Post-Soviet world mourns passing of iconic Georgian composer
Former Soviet states are coming together to mourn the death of Gia Kancheli, who personified a positive memory from their shared past.
You cannot be from the former Soviet Union, or claim familiarity with the region, and not know the 1977 comedy film Mimino and its signature tune, Chito-Gvrito. The composer of the beloved song, Gia Kancheli, died on October 2 at the age of 84, and fans from Ukraine to Uzbekistan are paying tribute to the man and the movie that represented a bright spot in the dark of the USSR’s “stagnation” era.
Vakhtang Kikabidze, the actor who played the main character in Mimino – a pilot from a small Georgian village with a dream to fly for international airlines – also performed the theme song, and to this day he is asked at concerts around the region to sing Chito-Gvrito. Having grown tired of his own hit, Kancheli once joked that the song spread “like an STD.”
While Kancheli is best remembered at home for his theatre and film scores, his musical language was so diverse that he achieved renown across genres, decades and continents. In the West, Kancheli was highly regarded for his orchestral oeuvre. His symphonic music, often wistful and valedictory, was performed in New York, Berlin and London.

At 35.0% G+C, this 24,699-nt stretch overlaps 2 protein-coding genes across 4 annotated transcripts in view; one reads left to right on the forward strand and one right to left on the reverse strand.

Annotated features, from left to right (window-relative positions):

As a composer in the Soviet Union, fame did not come easy for Kancheli. He recalled struggling to learn about music from the outside world, getting access only to the scraps that made it through the Iron Curtain. Some Soviet critics and composers found his early works too decadent for a state that discouraged eccentricity and excess. “One seasoned Soviet composer, speaking at a [Communist Party] plenum, said that ‘I brought morphine to Georgian music,’” Kancheli would reminisce.
His stage and screen music ran the gamut: from the lugubrious, dulcet strains of the theme for 1972 drama When Almonds Blossomed; to the uplifting beats of Chito-Gvrito; to the satirically phantasmagorical score for the iconic Georgian stage rendition of Bertolt Brecht’s Caucasian Chalk Circle; and “Kin-dza-dza!” a delightful 1986 Soviet sci-fi oddity.
A delicate balance between optimism and melancholy was the hallmark of Kancheli’s film music, perhaps best captured in the themes for the late Soviet-era Georgian comedies, the Eccentrics and Blue Mountains. His works were often very Georgian, borderline folkloric, but his bittersweet musical world far outgrew his homeland.
Following the breakup of the Soviet empire, Kancheli moved to Berlin and then Antwerp, where he served as a composer-in-residence for the Royal Flemish Philharmonic. He had recently returned to his native Georgia as his health declined.
“In cinema and theatre, I’m but a supporting role,” said Kancheli in his last TV interview. “But when I’m left alone with myself [to create symphonic music], I become everything: the scriptwriter, the director, choreographer, the lighting operator and the photographer, and I’m trying to create my own theatre.”
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